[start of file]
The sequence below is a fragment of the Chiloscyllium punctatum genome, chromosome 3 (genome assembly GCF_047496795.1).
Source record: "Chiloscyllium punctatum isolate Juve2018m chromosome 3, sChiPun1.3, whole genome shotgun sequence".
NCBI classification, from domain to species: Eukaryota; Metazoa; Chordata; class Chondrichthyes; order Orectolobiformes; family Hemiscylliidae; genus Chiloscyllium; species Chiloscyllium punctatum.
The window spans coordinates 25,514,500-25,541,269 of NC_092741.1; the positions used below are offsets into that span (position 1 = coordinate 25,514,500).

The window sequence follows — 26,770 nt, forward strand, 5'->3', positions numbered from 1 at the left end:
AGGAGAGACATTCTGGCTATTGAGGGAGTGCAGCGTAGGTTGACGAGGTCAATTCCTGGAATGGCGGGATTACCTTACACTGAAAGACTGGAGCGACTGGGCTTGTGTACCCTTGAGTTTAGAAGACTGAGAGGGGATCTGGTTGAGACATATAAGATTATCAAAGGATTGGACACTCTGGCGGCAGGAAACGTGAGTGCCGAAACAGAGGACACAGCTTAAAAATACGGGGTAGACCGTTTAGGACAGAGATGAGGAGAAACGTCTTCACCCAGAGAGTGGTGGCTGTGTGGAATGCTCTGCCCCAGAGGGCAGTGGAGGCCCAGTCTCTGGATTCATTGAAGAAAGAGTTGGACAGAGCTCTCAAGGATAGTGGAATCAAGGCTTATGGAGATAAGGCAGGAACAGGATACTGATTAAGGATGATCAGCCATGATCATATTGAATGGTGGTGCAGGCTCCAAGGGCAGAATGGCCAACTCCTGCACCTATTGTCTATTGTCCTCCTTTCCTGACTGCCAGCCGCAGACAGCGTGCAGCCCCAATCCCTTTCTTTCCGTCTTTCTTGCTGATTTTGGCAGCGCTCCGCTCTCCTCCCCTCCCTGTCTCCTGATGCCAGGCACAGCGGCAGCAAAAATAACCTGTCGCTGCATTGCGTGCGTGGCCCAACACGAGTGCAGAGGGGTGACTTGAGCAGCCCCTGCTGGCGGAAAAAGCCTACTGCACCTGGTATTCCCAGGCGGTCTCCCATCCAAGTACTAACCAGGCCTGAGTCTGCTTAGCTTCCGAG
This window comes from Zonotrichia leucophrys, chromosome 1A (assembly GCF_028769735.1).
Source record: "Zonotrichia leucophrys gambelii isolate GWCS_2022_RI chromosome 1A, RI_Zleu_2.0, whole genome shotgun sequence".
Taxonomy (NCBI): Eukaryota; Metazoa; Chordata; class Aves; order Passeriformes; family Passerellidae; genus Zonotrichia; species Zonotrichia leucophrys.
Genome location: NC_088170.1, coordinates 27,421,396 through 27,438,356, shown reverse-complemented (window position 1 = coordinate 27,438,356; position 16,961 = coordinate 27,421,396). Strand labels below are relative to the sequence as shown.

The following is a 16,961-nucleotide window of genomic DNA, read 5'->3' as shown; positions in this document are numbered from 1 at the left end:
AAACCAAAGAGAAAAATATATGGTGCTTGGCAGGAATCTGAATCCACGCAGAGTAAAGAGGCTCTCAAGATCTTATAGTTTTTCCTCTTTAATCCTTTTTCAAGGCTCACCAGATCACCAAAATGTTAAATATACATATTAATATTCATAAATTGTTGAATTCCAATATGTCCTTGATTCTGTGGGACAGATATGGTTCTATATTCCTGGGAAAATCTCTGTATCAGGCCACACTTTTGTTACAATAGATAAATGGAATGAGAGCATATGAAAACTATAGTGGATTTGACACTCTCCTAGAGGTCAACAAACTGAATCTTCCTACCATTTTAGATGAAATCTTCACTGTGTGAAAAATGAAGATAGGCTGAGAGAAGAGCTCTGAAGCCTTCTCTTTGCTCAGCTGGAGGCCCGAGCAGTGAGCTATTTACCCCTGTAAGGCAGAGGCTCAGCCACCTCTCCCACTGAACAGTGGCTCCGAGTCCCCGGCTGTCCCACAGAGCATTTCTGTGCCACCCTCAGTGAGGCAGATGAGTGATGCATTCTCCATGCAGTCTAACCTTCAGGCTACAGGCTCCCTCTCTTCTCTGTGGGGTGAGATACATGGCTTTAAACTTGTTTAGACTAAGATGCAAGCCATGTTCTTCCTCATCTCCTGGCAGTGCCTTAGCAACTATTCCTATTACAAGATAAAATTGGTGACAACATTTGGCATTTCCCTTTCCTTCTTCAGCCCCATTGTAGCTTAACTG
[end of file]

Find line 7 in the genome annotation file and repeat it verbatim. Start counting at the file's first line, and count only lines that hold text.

This window comes from Zonotrichia leucophrys, chromosome 1A (assembly GCF_028769735.1).